2018 Undergraduate Research Showdown winners announced

Grace Dickens

Four undergraduate students were recognized for their excellence in science communication at the Texas Undergraduate Research Showdown reception held Tuesday at the Main Building.

The competition gives researchers the opportunity to share their work in a two minute video. First, second and third place are chosen by a panel of judges, while the Audience Choice award was chosen by UT students.

Robert Reichle, coordinator of the Office of Undergraduate Research, said the competition is designed to benefit both the researchers and the public.

“We created this competition because we wanted a chance for student researchers to push themselves to communicate their work to a large audience,” said Reichle. “A lot of our researchers have had success at academic conferences, but it’s equally, if not more important, to explain the value and importance of your work to someone who doesn’t know about it.”

Physics junior Zoe de Beurs took the first place prize of $2,500 with her video titled “Cosmic Bullets, Detection of Particles from Outer Space,” which explores the mystery surrounding energetic particles that could provide insight into the most extreme environments in the universe.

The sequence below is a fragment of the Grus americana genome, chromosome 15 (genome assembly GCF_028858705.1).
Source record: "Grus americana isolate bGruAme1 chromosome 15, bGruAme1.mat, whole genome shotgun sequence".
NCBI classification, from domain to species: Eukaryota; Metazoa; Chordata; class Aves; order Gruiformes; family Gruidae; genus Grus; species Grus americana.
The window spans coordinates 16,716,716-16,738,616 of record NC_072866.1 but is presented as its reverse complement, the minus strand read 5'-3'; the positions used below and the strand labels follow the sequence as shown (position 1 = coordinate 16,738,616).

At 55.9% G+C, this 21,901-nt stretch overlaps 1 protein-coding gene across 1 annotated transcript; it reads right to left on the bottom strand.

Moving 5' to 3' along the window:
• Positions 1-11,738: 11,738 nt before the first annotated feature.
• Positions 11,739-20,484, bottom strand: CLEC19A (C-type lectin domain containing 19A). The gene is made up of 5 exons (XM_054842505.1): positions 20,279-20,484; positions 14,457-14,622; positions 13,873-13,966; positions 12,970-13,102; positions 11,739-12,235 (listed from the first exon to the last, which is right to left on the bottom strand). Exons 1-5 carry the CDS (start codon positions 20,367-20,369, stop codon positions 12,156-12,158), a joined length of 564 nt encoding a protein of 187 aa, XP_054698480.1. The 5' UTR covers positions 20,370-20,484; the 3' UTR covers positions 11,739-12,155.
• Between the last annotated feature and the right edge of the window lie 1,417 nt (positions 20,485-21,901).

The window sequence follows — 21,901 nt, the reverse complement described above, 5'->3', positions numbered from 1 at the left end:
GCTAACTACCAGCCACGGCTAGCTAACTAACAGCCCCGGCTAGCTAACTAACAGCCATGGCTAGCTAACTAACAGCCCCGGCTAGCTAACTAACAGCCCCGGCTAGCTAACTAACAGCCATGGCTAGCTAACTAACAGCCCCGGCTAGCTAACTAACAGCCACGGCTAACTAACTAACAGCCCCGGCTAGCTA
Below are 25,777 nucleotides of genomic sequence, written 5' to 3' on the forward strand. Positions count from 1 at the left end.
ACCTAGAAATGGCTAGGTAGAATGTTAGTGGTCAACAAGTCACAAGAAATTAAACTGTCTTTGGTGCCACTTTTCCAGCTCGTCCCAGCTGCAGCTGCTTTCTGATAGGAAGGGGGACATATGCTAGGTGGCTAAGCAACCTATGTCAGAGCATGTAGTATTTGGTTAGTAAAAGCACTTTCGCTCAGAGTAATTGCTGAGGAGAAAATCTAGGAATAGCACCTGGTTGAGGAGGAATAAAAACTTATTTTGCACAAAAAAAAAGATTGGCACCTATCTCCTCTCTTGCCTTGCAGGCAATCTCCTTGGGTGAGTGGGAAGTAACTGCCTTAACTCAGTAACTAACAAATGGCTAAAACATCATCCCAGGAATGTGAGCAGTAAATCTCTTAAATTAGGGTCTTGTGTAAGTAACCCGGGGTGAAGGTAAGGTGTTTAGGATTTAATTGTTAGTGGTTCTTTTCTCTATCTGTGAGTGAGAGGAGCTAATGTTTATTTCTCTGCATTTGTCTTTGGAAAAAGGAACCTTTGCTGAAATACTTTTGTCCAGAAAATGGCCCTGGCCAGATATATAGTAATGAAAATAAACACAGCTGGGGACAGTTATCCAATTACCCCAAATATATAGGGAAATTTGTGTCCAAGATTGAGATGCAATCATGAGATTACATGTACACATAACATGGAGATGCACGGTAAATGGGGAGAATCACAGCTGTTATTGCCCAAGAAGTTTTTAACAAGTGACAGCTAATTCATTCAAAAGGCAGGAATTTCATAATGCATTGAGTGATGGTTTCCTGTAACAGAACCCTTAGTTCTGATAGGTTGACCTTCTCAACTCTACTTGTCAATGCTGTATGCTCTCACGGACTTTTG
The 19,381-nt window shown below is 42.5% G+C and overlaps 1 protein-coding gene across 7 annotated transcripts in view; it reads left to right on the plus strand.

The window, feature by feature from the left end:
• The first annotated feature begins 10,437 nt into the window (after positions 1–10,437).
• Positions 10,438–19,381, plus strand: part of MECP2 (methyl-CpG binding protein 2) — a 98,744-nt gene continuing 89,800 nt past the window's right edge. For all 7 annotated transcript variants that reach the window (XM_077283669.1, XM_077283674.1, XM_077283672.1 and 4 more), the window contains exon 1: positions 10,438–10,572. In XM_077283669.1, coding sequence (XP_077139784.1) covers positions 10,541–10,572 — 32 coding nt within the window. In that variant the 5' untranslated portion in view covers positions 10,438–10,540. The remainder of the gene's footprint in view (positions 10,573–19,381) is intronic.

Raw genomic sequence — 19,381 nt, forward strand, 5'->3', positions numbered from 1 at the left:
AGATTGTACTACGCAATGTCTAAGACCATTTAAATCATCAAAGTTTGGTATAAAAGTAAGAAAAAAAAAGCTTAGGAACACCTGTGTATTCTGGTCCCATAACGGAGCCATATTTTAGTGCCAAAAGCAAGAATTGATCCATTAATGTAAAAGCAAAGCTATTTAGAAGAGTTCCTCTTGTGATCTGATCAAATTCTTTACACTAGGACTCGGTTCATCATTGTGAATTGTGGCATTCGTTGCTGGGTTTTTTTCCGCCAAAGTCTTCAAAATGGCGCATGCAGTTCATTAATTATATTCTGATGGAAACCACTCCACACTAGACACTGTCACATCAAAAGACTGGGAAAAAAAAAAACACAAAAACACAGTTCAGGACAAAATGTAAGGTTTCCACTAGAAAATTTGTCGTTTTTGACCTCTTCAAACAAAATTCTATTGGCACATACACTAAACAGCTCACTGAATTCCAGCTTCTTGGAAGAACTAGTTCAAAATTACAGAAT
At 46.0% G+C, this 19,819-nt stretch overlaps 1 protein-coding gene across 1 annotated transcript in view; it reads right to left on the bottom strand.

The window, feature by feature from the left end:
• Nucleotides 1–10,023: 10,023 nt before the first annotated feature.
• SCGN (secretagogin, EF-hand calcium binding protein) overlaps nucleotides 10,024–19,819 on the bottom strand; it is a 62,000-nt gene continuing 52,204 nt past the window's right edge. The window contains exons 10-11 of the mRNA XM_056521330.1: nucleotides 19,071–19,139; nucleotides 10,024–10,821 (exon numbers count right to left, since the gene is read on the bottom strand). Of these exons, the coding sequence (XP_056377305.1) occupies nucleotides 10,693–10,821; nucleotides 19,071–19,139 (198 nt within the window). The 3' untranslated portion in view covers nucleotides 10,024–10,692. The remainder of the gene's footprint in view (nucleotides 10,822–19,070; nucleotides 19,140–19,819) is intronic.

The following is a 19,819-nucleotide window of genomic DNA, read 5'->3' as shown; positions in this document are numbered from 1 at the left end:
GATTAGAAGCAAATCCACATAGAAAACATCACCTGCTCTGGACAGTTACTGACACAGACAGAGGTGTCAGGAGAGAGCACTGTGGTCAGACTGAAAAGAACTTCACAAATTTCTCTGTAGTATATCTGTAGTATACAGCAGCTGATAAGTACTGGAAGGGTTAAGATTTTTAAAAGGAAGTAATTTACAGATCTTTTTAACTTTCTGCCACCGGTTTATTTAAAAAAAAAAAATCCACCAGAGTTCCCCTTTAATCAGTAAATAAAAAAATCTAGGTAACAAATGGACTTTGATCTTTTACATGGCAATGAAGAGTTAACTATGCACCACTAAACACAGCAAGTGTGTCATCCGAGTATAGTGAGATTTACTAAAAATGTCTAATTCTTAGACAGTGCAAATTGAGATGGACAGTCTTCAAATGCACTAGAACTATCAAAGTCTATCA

“It was hard choosing which information to share in two minutes, but learning how to communicate your research is really valuable,” de Beurs said. “Everyday, people being able to understand your research can be really important for things like policy decisions.”

Biology and nursing senior Kelsey Mumford won second place with a $1,000 prize. Her video, titled “Preventing Racial Bias in Autism Spectrum Disorder Screening,” focuses on determining the relationship between autism and movement to determine a standardized, unbiased system for diagnosing autism.

Senior linguistics student Emily Saunders won third place and $500 for her video titled “Benefits of Iconicity for Comprehension of a Signed Second Language.” This video was based on her senior thesis examining what methods are helpful to new and beginning American Sign Language learners. She used sign language on screen, added a voice over and used captions to put ASL at the forefront of her video.

“I think it’s really cool that this particular competition places an emphasis on communicating to the general audience,” Saunders said. “It was a really big learning experience when I was figuring out what was important to communicate. That was the most educational aspect of it, for me.”

The Audience Choice Award for $1,000 was awarded to neuroscience junior Simren Lakhotia. Her video, titled “Rocky Mountain Spotted Fever Detection via LAMP,” focuses on a new method called LAMP to amplify DNA to detect the deadly bacterial infection Rocky Mountain Spotted Fever, which only takes five days to kill its host.

Overall, this competition aimed to make researchers better communicators. It also represents the bridging of multiple disciplines and their mutual need to convey information to the general public, Reichle said.

“I started this program back in 2015, and it’s really evolved since then,” Reichle said. “This year, we saw twice as many participants as when we started, and researchers came from a variety of fields. This competition really does cover every corner of campus.”